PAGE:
Argott and Joyce subordinate these more pressing political questions to a mirror-box exploration of the nature of truth and the unfathomable secrets of the soul. As such it is thoughtful, sometimes ingenious, but you can’t help thinking that they missed the real story.
Although Hemsworth and Tessa Thompson aren’t at all bad together, neither do they strike sparks. That’s unfortunate, since the movie flirts, and that is the word, with the idea of a romance between them.
The best part of Ron Howard’s long-winded and fitfully moving Pavarotti occurs at the beginning with footage from 1995 of the world-famous tenor — who died in 2007, at 71 — visiting an opera house built in the middle of the Amazon jungle. The legend has it that Enrico Caruso had performed there 100 years before.
As long as Rocketman is charting the jet-propelled rise of Elton John in the early 1970s, it is an absolute gas. As soon as it plunges into the burnout years — addictions, betrayals, diva fits — it plays like every other rags-to-rock-to-riches saga you’ve ever seen. Especially “Bohemian Rhapsody.”
Booksmart registers as an instant classic that doesn’t reinvent the genre so much as refurbish it from within, and it matters very much that the writers, director, and stars are all women. Also that they’re having a hell of a good time.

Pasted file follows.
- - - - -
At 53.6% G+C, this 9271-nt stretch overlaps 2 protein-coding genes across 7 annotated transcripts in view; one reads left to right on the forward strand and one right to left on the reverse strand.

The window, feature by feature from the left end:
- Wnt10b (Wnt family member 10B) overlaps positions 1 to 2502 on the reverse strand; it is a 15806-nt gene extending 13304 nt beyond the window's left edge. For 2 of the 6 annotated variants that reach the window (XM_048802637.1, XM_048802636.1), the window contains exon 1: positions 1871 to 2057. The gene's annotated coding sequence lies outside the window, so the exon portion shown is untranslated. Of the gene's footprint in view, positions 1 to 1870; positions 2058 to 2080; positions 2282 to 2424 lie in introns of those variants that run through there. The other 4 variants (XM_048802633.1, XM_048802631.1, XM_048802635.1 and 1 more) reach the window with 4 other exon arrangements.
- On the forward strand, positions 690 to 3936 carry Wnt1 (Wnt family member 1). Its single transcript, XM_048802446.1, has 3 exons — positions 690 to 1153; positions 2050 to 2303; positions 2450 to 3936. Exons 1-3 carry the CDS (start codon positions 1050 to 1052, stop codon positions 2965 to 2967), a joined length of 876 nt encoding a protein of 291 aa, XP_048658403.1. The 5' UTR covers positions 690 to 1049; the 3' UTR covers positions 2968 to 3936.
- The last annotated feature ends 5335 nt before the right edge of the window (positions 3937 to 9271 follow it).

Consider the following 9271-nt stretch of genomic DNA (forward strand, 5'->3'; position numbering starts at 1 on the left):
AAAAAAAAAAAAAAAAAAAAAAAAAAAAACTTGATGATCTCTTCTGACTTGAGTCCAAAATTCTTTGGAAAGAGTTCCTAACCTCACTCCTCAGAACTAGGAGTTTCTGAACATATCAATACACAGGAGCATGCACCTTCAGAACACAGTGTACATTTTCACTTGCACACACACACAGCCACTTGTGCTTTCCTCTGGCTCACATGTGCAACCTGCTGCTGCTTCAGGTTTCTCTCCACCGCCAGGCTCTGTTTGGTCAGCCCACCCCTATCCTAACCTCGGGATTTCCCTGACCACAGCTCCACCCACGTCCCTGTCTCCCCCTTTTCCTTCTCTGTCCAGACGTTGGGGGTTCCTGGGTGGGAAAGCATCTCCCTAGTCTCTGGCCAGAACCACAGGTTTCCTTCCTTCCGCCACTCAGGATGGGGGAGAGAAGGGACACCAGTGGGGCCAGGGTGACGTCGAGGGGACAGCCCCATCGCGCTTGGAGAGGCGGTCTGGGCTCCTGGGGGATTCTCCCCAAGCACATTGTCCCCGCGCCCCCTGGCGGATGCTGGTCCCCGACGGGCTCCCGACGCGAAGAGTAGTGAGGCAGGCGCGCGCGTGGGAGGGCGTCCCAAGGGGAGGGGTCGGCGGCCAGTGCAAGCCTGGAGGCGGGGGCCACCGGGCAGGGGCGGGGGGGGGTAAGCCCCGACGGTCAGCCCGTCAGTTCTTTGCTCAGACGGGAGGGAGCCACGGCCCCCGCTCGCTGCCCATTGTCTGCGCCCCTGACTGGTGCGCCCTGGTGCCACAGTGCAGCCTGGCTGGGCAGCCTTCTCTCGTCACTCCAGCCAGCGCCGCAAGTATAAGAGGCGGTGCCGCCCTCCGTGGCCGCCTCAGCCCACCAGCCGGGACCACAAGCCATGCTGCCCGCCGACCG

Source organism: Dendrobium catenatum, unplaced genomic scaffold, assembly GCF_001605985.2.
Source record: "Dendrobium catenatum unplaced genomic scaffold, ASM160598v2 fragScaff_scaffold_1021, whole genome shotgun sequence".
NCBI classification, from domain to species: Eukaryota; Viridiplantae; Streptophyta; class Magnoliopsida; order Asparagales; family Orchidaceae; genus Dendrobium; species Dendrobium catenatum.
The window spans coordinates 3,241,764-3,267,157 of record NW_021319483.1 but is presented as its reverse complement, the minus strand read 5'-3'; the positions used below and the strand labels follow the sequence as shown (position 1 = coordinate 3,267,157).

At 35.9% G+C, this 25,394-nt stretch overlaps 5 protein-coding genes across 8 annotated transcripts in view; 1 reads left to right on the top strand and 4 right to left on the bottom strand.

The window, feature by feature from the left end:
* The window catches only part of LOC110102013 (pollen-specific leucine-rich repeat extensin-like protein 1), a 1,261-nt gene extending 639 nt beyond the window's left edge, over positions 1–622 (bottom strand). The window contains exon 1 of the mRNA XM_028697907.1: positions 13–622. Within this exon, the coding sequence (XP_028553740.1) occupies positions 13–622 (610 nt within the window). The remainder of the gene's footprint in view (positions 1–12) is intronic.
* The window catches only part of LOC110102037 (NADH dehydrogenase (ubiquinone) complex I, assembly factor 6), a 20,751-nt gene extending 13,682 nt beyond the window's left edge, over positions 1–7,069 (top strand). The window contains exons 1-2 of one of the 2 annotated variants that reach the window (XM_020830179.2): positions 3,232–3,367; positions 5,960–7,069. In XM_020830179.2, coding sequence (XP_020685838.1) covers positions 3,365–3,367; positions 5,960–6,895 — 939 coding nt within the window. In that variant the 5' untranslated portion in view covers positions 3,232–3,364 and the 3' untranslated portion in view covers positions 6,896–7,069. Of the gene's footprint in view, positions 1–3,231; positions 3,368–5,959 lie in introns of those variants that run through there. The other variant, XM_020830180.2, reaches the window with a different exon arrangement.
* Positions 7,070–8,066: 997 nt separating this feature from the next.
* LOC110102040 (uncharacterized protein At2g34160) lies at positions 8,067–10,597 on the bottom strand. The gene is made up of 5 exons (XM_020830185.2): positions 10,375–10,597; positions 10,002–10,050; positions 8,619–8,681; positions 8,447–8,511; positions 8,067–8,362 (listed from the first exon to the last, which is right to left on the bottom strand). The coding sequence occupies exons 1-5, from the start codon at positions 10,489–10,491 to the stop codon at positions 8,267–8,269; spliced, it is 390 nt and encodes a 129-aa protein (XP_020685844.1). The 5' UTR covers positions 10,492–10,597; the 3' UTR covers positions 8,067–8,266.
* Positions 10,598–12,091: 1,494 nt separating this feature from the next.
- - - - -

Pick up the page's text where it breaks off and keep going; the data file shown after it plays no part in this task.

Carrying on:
Several talking heads appear, including George Shultz, James Baker, and Lech Walesa. Tellingly, none of the interviewees is Russian. A running theme is that many Russians consider Gorbachev a traitor. “A tragic figure” Herzog calls him.
Here’s the thing about Disney’s “live-action” remakes of its animated classics: The new versions may be bigger, louder, and more lavish, but they’ll never be original. The thrill of first impact is gone.
All is True is expertly acted and handsomely filmed but suffers from an excess of sentimentality, a rash of revelations, and a surfeit of subtext, with characters blurting out the hidden motives for their behavior instead of simply behaving them. I imagine Shakespeare himself might be simultaneously tickled and appalled.
The Souvenir demands to be seen. Hogg is a major filmmaker pointing herself in new directions -- the past and future simultaneously – and hashing out the places where memory tells the truth and where it only offers more romanticism, more lies.
Parts of the film aren’t pretty because people don’t always act in pretty ways, and the speculation that such an event might create its own hermetically sealed reality, one increasingly distorted to our eyes, is intriguing, if not especially deep. It all plays out like a “Big Brother” reality show with 5,000 participants and no Big Brother.
Think “An Inconvenient Truth” meets “Babe,” or “The Good Earth” meets a biodiverse “Marley & Me,” with a dash of the Food Network’s “Pioneer Woman” tossed in. Among other things, that means furry critters romping to a folksy soundtrack with tubas and banjos employed unironically. It means circle-of-life lessons and sun-dappled everything. It means check your cynicism and snark at the gate, if you dare.